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Successful Use of Extracorporeal Membrane Oxygenation for Severe Lung Contusion and Stress-induced Cardiomyopathy Caused by Multiple Trauma
Dae Sang Lee, Eun Mi Gil, A Lan Lee, Tae Sun Ha, Chi ryang Chung, Chi Min Park, Yang Hyun Cho
Journal of Trauma and Injury 2014;27(4):229-232
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1Department of Critical Care Medicine, Samsung Medical Center, Sungkyunkwan University School of Medicine, Korea.
2Department of Thoracic and Cardiovascular Surgery, Samsung Medical Center, Sungkyunkwan University School of Medicine, Korea.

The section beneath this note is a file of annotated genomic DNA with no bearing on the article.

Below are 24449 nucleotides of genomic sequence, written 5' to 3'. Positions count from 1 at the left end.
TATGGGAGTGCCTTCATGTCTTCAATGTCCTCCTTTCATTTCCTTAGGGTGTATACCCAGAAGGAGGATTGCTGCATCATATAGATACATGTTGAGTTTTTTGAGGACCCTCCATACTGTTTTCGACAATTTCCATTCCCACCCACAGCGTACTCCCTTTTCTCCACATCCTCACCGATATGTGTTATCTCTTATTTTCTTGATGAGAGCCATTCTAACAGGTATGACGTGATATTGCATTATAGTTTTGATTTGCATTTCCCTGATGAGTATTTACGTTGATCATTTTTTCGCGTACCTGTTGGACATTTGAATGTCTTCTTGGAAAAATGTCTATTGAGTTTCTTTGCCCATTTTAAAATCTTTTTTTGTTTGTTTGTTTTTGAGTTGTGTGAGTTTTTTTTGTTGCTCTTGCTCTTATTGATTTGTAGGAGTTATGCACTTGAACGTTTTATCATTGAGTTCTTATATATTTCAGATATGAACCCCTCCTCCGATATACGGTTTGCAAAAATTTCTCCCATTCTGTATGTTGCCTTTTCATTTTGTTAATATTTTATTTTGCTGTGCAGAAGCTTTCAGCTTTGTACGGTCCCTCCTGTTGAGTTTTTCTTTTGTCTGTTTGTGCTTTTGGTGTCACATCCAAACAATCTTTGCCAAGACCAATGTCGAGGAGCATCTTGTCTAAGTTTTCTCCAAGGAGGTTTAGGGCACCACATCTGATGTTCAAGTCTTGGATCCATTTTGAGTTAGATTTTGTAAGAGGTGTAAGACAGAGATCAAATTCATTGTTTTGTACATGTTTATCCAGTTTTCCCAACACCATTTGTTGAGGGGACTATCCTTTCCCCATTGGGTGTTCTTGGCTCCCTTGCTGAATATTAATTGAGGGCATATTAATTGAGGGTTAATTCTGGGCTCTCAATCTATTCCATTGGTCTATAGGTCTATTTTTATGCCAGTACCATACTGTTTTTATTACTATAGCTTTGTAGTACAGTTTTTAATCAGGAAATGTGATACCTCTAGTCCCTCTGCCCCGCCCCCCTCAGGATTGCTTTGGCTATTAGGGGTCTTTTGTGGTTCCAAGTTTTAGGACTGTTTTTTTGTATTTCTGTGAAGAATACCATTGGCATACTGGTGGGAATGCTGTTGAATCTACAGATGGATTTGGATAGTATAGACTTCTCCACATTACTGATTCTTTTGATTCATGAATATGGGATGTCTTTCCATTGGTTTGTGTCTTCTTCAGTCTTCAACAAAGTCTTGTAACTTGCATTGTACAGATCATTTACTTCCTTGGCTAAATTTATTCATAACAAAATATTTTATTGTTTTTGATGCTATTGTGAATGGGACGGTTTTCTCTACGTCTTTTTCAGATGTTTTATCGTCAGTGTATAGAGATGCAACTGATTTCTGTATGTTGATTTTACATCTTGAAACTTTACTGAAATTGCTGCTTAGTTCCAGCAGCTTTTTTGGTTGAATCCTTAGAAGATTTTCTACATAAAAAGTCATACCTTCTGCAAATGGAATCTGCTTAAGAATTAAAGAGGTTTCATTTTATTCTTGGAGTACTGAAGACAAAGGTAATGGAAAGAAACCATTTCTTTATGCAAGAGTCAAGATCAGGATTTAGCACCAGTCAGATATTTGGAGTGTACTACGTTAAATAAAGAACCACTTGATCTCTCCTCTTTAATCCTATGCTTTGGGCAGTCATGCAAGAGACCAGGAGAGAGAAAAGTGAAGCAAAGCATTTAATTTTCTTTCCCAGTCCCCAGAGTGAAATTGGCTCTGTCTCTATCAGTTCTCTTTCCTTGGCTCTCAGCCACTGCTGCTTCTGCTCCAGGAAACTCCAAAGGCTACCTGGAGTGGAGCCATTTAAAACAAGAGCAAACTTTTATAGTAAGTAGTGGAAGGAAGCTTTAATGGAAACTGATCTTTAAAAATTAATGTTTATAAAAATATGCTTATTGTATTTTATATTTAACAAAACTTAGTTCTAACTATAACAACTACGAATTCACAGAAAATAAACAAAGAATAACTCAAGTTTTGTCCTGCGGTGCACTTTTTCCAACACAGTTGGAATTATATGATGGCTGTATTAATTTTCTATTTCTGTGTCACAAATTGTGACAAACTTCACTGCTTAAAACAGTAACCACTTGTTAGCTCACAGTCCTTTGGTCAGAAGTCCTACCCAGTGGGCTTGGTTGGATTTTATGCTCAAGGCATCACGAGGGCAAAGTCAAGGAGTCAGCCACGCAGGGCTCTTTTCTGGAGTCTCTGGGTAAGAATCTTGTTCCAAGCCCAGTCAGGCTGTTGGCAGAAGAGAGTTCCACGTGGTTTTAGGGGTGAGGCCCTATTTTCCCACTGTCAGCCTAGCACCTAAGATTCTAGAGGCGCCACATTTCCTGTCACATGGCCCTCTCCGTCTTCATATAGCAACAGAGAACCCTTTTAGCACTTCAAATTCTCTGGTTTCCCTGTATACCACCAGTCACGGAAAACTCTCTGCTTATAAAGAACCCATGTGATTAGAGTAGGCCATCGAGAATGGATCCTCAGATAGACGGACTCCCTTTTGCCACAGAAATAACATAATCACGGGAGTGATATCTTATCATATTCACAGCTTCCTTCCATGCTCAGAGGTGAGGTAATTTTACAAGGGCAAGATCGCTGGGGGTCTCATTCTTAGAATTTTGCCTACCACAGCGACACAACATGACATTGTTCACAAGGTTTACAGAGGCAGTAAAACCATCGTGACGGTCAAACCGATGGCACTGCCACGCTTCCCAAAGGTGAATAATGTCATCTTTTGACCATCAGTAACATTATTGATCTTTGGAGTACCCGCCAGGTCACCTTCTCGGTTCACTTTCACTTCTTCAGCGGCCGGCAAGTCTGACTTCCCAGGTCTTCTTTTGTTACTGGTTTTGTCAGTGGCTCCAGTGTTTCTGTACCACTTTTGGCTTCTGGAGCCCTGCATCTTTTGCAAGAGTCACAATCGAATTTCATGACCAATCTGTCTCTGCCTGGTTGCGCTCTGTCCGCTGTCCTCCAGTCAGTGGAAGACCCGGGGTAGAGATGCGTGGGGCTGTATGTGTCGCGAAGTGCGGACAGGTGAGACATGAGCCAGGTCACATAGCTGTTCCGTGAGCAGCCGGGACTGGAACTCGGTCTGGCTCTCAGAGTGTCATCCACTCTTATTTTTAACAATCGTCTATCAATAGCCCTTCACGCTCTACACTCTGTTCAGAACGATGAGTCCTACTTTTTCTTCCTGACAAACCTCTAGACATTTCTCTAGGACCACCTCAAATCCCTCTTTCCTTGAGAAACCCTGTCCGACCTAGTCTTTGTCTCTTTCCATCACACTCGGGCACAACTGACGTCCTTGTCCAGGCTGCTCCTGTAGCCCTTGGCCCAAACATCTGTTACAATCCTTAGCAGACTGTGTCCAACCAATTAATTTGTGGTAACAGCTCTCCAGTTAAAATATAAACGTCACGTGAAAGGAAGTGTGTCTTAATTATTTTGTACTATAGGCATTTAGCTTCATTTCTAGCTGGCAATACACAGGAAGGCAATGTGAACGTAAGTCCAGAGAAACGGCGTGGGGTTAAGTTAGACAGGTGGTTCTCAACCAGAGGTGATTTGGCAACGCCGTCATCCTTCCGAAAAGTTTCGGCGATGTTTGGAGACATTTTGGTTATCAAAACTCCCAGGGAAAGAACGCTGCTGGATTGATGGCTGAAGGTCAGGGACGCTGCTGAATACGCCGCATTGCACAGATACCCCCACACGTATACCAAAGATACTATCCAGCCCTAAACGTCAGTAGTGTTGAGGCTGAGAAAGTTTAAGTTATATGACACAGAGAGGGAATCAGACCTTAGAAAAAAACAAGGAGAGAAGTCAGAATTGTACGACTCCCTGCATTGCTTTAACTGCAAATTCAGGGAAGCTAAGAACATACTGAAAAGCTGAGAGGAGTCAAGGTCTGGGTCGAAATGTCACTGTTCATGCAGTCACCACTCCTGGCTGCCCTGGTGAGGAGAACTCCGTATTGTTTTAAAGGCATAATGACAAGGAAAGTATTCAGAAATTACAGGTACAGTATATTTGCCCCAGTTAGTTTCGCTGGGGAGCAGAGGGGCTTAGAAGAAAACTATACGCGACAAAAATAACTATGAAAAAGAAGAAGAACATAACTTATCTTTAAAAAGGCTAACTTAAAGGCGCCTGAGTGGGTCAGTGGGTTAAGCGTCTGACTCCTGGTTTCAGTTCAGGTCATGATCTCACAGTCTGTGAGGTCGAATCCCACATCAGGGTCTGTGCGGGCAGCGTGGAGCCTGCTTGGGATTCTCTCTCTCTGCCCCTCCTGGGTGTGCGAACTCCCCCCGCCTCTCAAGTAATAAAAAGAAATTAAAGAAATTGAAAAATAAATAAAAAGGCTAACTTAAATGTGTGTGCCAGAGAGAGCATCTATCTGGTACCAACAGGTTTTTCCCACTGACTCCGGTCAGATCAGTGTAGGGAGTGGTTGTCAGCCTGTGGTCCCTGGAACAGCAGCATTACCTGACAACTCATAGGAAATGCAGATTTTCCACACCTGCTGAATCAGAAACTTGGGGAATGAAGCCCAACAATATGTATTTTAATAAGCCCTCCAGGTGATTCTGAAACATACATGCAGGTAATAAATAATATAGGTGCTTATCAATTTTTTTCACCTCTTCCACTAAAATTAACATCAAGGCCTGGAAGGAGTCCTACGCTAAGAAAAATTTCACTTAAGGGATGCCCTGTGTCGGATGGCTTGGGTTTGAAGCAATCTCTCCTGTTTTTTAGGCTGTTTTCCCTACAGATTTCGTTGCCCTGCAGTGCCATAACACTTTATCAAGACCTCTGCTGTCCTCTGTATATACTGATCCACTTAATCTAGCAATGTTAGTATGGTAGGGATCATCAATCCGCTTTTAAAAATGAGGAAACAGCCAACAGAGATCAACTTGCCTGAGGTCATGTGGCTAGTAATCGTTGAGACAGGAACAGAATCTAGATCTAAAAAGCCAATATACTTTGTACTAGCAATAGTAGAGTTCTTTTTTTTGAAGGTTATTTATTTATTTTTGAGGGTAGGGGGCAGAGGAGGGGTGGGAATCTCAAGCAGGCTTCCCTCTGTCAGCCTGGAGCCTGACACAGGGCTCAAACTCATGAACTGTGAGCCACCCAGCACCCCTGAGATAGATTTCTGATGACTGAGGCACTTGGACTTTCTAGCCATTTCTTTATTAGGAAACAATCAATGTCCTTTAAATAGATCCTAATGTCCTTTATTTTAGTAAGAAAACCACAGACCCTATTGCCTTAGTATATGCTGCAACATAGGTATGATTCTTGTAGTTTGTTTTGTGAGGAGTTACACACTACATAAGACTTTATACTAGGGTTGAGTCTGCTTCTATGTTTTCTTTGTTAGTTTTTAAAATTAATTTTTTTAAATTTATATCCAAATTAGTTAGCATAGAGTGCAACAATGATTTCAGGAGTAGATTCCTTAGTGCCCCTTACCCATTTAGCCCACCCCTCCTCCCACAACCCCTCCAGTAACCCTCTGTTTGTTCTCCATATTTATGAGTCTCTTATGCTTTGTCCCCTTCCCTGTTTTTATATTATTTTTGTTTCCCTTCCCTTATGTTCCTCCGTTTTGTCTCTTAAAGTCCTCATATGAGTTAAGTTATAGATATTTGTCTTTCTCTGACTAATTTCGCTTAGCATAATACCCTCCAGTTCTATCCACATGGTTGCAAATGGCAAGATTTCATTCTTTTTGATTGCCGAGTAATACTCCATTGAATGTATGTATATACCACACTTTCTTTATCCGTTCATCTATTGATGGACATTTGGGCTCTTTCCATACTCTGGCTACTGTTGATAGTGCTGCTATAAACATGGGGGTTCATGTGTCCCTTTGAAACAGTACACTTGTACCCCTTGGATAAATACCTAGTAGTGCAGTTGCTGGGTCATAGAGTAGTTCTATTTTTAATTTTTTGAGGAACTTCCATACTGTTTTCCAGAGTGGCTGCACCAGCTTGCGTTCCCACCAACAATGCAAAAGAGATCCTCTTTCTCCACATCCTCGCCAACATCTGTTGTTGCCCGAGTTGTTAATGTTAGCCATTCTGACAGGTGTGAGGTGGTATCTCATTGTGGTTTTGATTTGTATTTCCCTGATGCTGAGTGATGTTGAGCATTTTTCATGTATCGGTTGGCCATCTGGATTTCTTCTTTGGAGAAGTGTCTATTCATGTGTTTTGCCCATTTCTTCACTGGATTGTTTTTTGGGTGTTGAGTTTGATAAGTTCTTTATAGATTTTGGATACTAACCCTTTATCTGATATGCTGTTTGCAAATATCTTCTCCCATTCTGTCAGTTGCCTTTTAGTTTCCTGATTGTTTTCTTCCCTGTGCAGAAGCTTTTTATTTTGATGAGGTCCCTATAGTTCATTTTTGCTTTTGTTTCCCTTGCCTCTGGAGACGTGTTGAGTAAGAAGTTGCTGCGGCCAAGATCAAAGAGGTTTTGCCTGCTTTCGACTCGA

Received: 16 November 2014   • Revised: 2 December 2014   • Accepted: 4 December 2014

A 55 year-old man hit a vehicle while riding a bicycle. He was diagnosed as left hemopneumothorax, multiple rib fracture, cerebral hemorrhage, and skull fracture. Initially he suffered from hypoxia requiring 100% oxygen with a mechanical ventilator. Finally he became hypotensive. Venovenous extracorporeal membrane oxygenation (ECMO) was initiated to support patient's gas exchange. Because hypotension and left ventricular dysfuction persisted, we converted the mode of support to veno-arterio-venous ECMO. Over four days of intensive care, we could wean off ECMO. The patient went to rehabilitation facility after 45 days of hospitalization. Although trauma and bleeding are considered as relative contraindication of ECMO, careful decision making and management may enable us to use ECMO for trauma-related refractory heart and/or lung failure.

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